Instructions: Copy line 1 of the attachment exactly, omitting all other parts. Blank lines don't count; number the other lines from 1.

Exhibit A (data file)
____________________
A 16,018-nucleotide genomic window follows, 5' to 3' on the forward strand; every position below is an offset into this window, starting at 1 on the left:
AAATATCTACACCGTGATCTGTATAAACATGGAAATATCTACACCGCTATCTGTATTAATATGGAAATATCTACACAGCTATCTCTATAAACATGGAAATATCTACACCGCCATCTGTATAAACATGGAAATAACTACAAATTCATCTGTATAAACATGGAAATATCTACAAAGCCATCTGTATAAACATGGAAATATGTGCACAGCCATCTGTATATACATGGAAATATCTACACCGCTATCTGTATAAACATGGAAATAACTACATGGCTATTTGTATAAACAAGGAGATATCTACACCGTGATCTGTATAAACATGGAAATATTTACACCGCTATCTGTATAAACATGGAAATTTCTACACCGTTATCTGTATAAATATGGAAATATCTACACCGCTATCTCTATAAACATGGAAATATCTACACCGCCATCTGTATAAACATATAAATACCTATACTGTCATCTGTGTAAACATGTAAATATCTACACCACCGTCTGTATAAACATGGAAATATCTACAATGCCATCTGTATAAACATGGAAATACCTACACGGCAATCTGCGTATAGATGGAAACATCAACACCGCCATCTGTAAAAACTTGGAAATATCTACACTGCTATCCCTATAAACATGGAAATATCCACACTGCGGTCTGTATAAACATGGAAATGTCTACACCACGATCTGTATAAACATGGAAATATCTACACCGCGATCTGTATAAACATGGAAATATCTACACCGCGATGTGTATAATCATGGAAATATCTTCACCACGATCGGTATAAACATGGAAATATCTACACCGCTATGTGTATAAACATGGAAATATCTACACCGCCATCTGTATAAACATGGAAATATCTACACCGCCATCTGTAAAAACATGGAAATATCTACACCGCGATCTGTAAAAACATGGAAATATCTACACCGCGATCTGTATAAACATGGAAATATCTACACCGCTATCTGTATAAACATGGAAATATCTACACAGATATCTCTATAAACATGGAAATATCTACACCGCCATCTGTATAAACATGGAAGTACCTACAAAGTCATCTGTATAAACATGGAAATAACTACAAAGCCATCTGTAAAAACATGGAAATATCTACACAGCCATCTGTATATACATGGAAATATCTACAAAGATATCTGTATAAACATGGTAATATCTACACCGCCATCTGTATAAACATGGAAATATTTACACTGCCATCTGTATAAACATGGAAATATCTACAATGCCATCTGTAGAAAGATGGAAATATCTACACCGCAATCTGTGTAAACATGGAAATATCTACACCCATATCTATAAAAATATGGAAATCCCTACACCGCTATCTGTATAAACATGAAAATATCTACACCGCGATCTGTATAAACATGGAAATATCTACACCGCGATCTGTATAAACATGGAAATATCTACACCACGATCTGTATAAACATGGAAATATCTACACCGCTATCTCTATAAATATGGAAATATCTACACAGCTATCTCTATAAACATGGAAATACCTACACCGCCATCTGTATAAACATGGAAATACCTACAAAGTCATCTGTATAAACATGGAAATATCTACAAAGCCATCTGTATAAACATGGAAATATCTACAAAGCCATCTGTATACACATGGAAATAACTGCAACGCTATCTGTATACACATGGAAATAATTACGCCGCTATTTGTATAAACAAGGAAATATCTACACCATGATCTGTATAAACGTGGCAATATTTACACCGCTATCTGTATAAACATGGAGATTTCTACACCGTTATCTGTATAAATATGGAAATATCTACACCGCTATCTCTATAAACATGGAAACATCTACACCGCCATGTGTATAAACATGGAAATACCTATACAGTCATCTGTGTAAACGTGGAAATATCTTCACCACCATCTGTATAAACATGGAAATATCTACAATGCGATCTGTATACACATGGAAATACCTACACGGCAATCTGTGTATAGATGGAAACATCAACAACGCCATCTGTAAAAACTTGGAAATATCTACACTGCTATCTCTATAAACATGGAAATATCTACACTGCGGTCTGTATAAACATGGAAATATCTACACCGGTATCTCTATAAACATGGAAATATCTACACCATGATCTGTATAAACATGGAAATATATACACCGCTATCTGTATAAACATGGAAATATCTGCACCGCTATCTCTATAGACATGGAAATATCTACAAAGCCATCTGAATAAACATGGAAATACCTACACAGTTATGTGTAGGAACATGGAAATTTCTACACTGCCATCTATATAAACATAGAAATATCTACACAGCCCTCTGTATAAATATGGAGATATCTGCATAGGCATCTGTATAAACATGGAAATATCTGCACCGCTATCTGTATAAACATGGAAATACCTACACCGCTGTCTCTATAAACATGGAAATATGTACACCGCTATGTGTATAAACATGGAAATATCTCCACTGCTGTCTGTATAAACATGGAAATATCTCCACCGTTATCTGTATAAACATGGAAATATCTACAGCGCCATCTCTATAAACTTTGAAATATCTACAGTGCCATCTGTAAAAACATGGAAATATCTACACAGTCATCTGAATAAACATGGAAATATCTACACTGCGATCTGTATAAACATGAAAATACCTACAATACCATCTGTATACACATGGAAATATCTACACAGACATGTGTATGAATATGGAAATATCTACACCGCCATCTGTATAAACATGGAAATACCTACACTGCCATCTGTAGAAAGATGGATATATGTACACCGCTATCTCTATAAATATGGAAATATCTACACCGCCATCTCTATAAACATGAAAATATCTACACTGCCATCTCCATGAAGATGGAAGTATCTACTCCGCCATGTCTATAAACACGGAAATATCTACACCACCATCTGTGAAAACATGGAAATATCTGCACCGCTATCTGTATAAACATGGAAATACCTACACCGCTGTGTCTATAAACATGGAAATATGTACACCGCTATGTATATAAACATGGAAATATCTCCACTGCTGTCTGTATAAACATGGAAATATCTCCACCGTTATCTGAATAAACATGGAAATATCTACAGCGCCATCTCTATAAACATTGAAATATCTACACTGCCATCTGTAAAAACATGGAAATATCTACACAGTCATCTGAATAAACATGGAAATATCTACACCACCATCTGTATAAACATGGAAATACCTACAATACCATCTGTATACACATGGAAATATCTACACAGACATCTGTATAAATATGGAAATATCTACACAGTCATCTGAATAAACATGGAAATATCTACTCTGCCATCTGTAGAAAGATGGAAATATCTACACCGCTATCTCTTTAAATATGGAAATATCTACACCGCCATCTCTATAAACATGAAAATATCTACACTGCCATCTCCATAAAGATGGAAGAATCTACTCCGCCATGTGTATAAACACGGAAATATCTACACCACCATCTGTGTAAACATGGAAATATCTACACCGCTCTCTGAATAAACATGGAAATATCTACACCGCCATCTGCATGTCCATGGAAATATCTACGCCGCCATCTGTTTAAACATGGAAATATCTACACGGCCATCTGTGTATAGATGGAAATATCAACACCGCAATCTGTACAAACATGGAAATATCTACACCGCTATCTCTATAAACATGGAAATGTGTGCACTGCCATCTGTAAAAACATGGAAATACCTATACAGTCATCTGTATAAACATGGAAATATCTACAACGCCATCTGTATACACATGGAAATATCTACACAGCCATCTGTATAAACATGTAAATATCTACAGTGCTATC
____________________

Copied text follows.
A 16,018-nucleotide genomic window follows, 5' to 3' on the forward strand; every position below is an offset into this window, starting at 1 on the left: